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Evictions & harassment

You are protected under the Protection from Eviction Act 1977, which makes it a criminal offence for your landlord to evict you without following the correct legal procedure. The Act also makes it a criminal offence for your landlord, their agent or any other person, to harass you with the aim of making you leave your home.  


In order to evict you, your landlord must go through the correct legal process and serve you with the appropriate notice.

 This depends on the following:

  • The length of time you have lived at the property and the original period given on the agreement i.e. minimum of six months. To end a tenancy within the first six months of the tenancy, or the period given on the original agreement, your landlord must serve a Section 8 Notice under the Housing Act 1988 and then proceed to court.
  • When the assured shorthold period has ended the tenancy will automatically become a ‘statutory periodic tenancy’ which will run from each rental period. Your landlord must serve a minimum of two months notice (not eight weeks) requiring possession of the property. It must be served before the next rental period and come to an end at least two months later but on the day before the next rent would be due.
  • In order to enforce your eviction, your landlord must make an application to the county court for possession and give evidence. They may make an application for you to pay any costs they’ve incurred and any rent you owe etc.
  • If your landlord has been operating a House in Multiple Occupation (HMO) that isn’t licensed, or if they failed to put your deposit in a certified scheme, they will not be able to serve a valid notice on you.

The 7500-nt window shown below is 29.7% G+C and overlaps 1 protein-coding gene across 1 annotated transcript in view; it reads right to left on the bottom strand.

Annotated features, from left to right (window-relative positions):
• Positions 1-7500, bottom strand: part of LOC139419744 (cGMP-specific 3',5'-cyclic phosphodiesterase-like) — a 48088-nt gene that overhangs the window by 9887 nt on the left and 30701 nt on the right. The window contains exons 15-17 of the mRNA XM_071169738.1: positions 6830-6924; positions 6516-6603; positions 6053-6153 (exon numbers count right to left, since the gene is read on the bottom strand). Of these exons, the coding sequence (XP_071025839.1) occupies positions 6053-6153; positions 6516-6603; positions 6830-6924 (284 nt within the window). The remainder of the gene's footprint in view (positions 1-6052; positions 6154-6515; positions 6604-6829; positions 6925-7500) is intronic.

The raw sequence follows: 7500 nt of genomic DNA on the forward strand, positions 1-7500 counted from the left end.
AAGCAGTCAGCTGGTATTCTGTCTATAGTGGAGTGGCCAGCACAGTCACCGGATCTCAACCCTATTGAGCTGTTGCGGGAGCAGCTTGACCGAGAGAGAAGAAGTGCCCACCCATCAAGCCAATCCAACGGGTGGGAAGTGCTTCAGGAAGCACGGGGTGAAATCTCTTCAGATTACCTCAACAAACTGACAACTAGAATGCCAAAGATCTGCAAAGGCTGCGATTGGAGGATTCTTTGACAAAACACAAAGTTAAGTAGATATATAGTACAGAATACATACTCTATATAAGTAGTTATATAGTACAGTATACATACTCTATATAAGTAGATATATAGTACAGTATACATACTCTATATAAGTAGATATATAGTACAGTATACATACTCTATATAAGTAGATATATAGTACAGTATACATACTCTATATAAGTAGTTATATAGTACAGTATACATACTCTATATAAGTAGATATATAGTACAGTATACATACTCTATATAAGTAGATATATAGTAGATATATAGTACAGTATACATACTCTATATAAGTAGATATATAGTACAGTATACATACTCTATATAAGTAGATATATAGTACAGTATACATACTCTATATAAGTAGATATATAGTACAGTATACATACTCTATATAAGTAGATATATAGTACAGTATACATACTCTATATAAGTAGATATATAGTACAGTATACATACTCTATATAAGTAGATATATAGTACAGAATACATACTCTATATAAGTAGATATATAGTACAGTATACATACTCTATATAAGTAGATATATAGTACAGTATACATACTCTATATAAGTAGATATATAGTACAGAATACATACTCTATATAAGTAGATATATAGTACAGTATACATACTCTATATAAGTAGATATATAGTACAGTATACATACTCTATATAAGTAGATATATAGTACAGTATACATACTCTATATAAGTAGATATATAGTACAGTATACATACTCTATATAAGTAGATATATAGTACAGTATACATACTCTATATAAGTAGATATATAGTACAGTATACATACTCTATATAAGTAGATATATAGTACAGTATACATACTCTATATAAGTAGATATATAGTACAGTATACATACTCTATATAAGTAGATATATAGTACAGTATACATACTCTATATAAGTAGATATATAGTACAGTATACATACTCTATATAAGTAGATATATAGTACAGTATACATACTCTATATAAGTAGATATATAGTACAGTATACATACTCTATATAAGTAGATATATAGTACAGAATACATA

Common examples of unlawful eviction include:

  • Locking you out
  • Depriving you of use of a room that is normally shared with other people e.g. kitchen or living room
  • Depriving you of part of the property as a consequence of building works


Unless they can prove that they have a good reason for doing so, it is an offence for your landlord or their agents to:

  • interfere with your peace and comfort
  • withdraw necessary services, including water, gas and electricity, or lifts in a block of flats
  • act in such a way as to cause you to leave your property or stop you from exercising your rights.

If you believe your landlord is harassing you, we will try to help resolve the differences, if this is appropriate. If there is enough evidence, we may consider taking on a criminal prosecution and ask you to attend court to give evidence. If the prosecution is successful your landlord may be fined or imprisoned, resulting in them receiving a criminal record.

Page updated on: 17/10/2016

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